Register to reply 
Does AB=I imply BA=I?by asmani
Tags: imply 
Share this thread: 
#1
Feb2112, 01:47 PM

P: 84

Hi all.
Does there exist a field F such that AB=I doesn't imply BA=I, where A and B are square matrices (both n×n) over the field F? Thanks in advance. 


#3
Feb2112, 02:24 PM

Sci Advisor
HW Helper
P: 2,020

AB=I always implies BA=I regardless of the field. This is because the ranknullity theorem holds over any field, so an injective linear map (between vector spaces of the same dimension n) is necessarily surjective (and viceverse).
In fact AB=I will imply BA=I even over a commutative ring. Probably the quickest way to see this is to use the characterization "An nxn matrix with entries in a commutative ring R is invertible (i.e. has a left and right inverse) iff detA is a unit in R". Note that AB=I implies that detA and detB are units. P.S. Here I'm addressing the problem of showing that "left invertible" implies "right invertible". Once you have this, you can use tinytim's hint to show that the left inverse is equal to the right inverse. 


#4
Feb2212, 05:15 AM

P: 53

Does AB=I imply BA=I?
AB=I does not always imply BA=I . There are somethings called left inverses and right inverses. You can look it up when you see the least square projections of a vector which does not lie on a column space S onto S.
Then if there is a left inverse C , then, though , CA = I but AC ≠ I . A similar story goes for the right inverse. Good Luck 


#5
Feb2212, 06:41 AM

Mentor
P: 18,027




#6
Feb2212, 06:58 AM

P: 53




#7
Feb2212, 07:58 AM

Mentor
P: 15,065




#8
Feb2412, 12:30 PM

P: 84

Thanks a lot for the replies.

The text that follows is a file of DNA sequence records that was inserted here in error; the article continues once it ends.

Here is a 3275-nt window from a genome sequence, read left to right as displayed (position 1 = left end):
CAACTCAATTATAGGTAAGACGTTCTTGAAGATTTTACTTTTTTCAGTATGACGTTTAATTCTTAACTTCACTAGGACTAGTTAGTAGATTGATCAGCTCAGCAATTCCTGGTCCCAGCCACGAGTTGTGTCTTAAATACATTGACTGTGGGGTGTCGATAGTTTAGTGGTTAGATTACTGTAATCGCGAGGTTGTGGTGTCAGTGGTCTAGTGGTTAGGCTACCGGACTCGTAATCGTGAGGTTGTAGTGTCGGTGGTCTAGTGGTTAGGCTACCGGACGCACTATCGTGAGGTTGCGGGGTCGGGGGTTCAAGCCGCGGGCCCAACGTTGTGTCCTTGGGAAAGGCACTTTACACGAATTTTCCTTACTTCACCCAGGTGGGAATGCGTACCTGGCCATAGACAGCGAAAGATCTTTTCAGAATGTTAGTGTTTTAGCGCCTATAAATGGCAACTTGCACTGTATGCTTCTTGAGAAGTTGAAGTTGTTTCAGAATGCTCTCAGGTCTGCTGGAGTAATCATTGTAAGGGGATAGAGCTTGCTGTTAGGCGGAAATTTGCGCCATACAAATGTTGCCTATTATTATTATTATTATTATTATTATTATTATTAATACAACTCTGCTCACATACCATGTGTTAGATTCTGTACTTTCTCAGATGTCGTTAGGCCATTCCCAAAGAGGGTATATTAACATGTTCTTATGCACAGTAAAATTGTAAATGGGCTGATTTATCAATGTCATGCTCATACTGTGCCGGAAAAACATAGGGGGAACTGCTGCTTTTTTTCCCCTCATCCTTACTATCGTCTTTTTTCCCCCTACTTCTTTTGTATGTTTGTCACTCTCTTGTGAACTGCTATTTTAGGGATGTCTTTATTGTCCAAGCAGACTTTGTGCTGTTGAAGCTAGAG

#9
Feb2412, 05:09 PM

Sci Advisor
P: 1,169

AB=I would automatically imply BA=I. 


#10
Feb2412, 10:12 PM

Sci Advisor
HW Helper
P: 9,453

this is not a trivial result. it is equivalent to showing that any set of n independent vectors in k^n must span it.



#11
Feb2512, 12:27 AM

P: 84

Thanks. 


#12
Feb2512, 12:48 AM

P: 84

Here is the proof I found:
AB=I implies det(A)det(B)=1, which means that det(A)≠0. It's a known fact that A is invertible iff det(A)≠0. Thus A is invertible and has both right and left inverses and they are equal. Is there something wrong? 


#13
Feb2512, 04:18 AM

Sci Advisor
HW Helper
P: 2,020




#14
Feb2512, 09:54 AM

P: 84

You're right. I didn't notice that, because I wasn't familiar with rings.
Thanks. 


Register to reply 
Related Discussions  
Does A/B' = A/B imply B' = B?  Linear & Abstract Algebra  2  
What does the limit imply here?  General Math  6  
If 5<x+3<7 does this imply x+3<7 ?  General Math  13  
Does SR imply determinism  Special & General Relativity  46  
Why does Isotropy of L imply L(v^2)?  Classical Physics  3